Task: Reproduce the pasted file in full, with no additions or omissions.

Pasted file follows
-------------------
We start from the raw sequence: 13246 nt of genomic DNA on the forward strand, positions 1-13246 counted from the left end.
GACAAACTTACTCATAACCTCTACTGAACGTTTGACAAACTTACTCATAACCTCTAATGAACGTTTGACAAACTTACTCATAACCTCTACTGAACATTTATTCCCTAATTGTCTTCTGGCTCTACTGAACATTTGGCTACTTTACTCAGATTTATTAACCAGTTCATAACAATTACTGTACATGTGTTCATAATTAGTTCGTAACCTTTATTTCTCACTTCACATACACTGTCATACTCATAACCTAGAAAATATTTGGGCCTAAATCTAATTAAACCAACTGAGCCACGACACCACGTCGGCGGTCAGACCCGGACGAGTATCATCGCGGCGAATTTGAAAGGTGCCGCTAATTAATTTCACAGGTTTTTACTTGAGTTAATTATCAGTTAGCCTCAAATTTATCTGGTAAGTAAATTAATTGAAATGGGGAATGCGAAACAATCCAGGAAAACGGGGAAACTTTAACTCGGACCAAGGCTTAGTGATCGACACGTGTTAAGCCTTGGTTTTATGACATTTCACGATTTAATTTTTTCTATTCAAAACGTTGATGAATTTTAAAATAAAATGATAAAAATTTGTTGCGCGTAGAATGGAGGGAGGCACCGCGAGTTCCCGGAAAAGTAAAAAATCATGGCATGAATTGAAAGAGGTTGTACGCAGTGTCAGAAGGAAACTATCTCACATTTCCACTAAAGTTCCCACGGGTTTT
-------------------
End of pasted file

We start from the raw sequence: 13246 nt of genomic DNA on the forward strand, positions 1-13246 counted from the left end.
GACAAACTTACTCATAACCTCTACTGAACGTTTGACAAACTTACTCATAACCTCTAATGAACGTTTGACAAACTTACTCATAACCTCTACTGAACATTTATTCCCTAATTGTCTTCTGGCTCTACTGAACATTTGGCTACTTTACTCAGATTTATTAACCAGTTCATAACAATTACTGTACATGTGTTCATAATTAGTTCGTAACCTTTATTTCTCACTTCACATACACTGTCATACTCATAACCTAGAAAATATTTGGGCCTAAATCTAATTAAACCAACTGAGCCACGACACCACGTCGGCGGTCAGACCCGGACGAGTATCATCGCGGCGAATTTGAAAGGTGCCGCTAATTAATTTCACAGGTTTTTACTTGAGTTAATTATCAGTTAGCCTCAAATTTATCTGGTAAGTAAATTAATTGAAATGGGGAATGCGAAACAATCCAGGAAAACGGGGAAACTTTAACTCGGACCAAGGCTTAGTGATCGACACGTGTTAAGCCTTGGTTTTATGACATTTCACGATTTAATTTTTTCTATTCAAAACGTTGATGAATTTTAAAATAAAATGATAAAAATTTGTTGCGCGTAGAATGGAGGGAGGCACCGCGAGTTCCCGGAAAAGTAAAAAATCATGGCATGAATTGAAAGAGGTTGTACGCAGTGTCAGAAGGAAACTATCTCACATTTCCACTAAAGTTCCCACGGGTTTT